How sharing a meal leads to understanding others' opinions...

There's a common understanding across different religions including Islam, Christianity, and Judaism that "breaking bread" with someone means making meaningful connections over a meal. It's a widespread notion that bread is a sign of life.

Some of the most important meetings in history have taken place over a meal.

The phrase has lived on, and it's often used to bring together people who otherwise may be disconnected. Many times, it's associated with enemies – bringing together two people to move forward and offer each other forgiveness.

When breaking bread with others, people often must consider viewpoints beyond their own, and that can make for significant connections.

Regardless of our differences, we all must eat, drink, and breathe, and doing so with others over a meal makes that consciously and subconsciously apparent.

The act of sitting down to eat forces you to recognize others' humanity and how you may be more similar than different.

It's one way of being more open to differing opinions... which is a necessity for great investing!

To be a great investor and beat the markets, it means, by default, you will often have a contrarian viewpoint. To accomplish that, you need to ingest new data points, varying theories, and differing opinions.

People have widely different opinions on what fair value is for any stock.

Just check out the bid/ask spread for any given name, and you will see a wide range of final values that people are willing to part with or pay to become owners of a company. The quoted price of any given company is just the equilibrium of a vast array of options on what a company is worth.

And people do not come to their individual price points lightly. There are generally strong opinions behind someone willing to buy at only $20 a share and another person who refuses to sell below $21.

Bill Miller is one of the greatest investors of the past 25 years. His 15 years of straight market-beating performance is matched today by yet another streak of performance that is shorter, however orders of magnitude better than his last streak.

I asked Bill for his permission to use his explanation about how he beats the market in my teaching and seminars. The first rule of great investing, Bill said, is to understand what the market is thinking, meaning what's embedded in the price.

He went on to say that failure to do that is the core of the poor performance of most money managers and poor investors.

Given that there will be a myriad of opinions that generate the market's final equilibrium price, it's important to have the confidence and ability to listen to all sides of an argument. Without this, one would fail to truly understand what the market is embedding and why you may be a contrarian.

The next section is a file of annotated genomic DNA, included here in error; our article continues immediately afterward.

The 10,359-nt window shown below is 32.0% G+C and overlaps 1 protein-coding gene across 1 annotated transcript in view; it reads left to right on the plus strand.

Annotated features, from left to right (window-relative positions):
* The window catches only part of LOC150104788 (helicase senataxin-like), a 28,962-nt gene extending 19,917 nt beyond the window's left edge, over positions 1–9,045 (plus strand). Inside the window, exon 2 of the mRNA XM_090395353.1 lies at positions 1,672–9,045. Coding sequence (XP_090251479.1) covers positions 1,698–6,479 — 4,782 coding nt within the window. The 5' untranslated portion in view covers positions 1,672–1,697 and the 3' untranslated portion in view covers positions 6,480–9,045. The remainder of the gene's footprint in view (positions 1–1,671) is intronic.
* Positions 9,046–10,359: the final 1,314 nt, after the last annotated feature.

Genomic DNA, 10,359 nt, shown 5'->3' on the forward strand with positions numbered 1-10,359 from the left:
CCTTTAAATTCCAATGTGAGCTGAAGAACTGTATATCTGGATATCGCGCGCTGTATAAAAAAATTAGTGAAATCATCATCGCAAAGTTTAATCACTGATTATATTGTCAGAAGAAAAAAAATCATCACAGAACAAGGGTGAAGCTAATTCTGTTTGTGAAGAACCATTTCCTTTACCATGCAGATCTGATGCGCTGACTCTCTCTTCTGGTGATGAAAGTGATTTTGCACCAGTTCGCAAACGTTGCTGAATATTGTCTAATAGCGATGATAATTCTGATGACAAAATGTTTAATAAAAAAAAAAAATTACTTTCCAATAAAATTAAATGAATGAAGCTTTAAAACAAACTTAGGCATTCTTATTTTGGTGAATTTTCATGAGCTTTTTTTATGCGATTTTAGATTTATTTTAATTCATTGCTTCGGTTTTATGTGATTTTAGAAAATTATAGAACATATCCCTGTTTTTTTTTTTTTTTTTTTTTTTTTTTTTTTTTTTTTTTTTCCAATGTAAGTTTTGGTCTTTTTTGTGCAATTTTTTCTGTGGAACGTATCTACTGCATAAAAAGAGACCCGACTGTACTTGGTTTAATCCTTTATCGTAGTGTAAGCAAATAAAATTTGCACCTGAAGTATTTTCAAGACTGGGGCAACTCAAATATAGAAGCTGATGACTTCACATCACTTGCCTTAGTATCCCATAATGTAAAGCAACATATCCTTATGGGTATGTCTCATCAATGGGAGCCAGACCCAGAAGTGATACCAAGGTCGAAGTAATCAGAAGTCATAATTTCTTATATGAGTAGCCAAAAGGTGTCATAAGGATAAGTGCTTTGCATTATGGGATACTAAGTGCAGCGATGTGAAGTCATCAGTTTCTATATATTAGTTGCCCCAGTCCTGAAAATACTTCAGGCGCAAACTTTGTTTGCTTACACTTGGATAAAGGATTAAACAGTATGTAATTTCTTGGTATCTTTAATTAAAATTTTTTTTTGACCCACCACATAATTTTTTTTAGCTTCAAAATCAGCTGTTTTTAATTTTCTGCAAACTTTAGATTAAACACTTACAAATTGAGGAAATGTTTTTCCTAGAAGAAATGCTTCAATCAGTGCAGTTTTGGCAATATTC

Without listening to those who disagree with you, you will never have an idea where that middle is or why. It can be easy to miss opportunities if you get caught up only thinking about your own opinion and viewpoint.

As an example, one of our great equity analysts was looking at video game seller GameStop (GME) when the short squeeze spiked it to incredibly high levels of more than $300 per share.

While some purists in the investment world insisted that GME belonged at something below $20, if not below $10, their argument was based on very similar theses.

Our analyst investigated some of the bull cases for the company that went beyond explaining the price increase as simply a short squeeze trade. He felt that many of these theories had foundations.

While GME has retreated in price, it's nowhere near the $8 price point that many investors called out. It's still around $100 per share, well over a year later.

He was willing to consider the contrarian viewpoint, much like people do when they break bread with others, even those they consider their enemies.

Speaking of breaking bread, there is a return to fine dining, and with that, dining etiquette...

We are an international company with employees around the world. I remember once going out to eat with a group of interns who weren't exactly sure of the proper etiquette.

There are innumerable small customs baked into dining in the U.S. and Europe which we can take for granted... Or perhaps, we never even learned them!

When should you put your napkin back on the table (if ever!)? Which fork should you use when eating what portion, and how do you indicate when you are done with a meal? All these behaviors have some social expectations baked in.

But breaking bread is essential to form meaningful connections, and we shouldn't let a little uncertainty of dining etiquette stop that from happening.

So, our interns put together a dining etiquette guide and have built on that over the years, adding interesting nuances and sources.

If you have any interest, I am happy to share their guide with you. I've found it quite useful personally!

I wish you the best and hope you have time for some wonderful meals with your friends, family, and colleagues.

As always, I wish you love, joy, and peace,

May 20, 2022